The extensions were apparently designed to help users download videos from some of the most popular platforms out there, including Facebook, Vimeo, Instagram, VK, and others.

Code identified in these JavaScript-based extensions was meant to allow for the download of additional malware onto users’ computers.

These extensions were designed to redirect users to other websites. As soon as the user clicks a link, information about the action is sent to the attacker’s control server, which can respond with a command to redirect to a hijacked URL before redirecting again to the site they wanted to visit.

In addition to getting a log of all user clicks in the browser, the attackers can exfiltrate personal and other types of information from the infected machines, including birth dates and email addresses, along with device data such as login times, device name, operating system, browser, and IP addresses.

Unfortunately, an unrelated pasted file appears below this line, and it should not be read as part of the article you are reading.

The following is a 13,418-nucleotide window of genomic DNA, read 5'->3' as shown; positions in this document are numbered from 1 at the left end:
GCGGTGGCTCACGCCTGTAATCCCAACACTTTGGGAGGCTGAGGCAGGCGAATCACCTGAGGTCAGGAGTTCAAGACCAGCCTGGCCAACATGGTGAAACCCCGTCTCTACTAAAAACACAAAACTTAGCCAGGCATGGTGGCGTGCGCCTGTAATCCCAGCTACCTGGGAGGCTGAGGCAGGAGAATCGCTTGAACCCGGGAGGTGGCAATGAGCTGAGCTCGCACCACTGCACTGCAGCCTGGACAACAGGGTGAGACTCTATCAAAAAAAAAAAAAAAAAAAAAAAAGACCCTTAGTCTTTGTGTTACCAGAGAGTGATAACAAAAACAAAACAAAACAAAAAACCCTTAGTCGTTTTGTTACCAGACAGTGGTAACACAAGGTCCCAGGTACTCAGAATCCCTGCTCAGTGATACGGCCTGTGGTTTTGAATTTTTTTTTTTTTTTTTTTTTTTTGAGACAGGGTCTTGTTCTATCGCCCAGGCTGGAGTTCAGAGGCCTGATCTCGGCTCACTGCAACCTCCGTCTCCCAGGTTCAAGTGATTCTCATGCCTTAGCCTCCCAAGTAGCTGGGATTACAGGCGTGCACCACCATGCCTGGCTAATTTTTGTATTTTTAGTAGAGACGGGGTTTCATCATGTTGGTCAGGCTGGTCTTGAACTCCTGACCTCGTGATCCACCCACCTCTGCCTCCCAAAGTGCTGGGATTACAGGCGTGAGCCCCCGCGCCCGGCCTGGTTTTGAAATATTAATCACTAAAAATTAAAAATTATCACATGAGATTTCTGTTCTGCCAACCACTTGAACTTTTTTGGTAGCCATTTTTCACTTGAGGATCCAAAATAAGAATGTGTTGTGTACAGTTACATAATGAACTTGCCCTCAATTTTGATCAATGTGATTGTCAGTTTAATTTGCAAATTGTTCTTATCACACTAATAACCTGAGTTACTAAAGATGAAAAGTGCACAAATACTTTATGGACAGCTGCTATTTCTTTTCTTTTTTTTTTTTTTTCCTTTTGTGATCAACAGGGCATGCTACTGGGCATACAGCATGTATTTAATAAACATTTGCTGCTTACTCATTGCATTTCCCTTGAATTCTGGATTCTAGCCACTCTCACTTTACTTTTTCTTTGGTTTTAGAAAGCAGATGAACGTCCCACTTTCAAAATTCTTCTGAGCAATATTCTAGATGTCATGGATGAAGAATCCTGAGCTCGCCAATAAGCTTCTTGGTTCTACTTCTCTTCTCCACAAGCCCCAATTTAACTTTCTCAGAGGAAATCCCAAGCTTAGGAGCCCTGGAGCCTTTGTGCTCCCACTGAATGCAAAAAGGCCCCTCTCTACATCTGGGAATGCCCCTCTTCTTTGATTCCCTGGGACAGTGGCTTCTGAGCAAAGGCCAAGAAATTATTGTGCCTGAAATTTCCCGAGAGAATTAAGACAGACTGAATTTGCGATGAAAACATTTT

The extensions might have been built with the malware inside right from the start, or could have gotten the code in an update, after the extensions gained popularity.

The malware also has the ability to hide itself, which makes it difficult to detect. For example, if the user searches for one of the malware’s domains, or if the user is a web developer, then no nefarious activities are performed.

It avoids infecting people more skilled in web development, since they could more easily find out what the extensions are doing in the background.

Both Google and Microsoft have been informed on the findings and they have started removing the problematic extensions. Users are advised to either disable or uninstall them.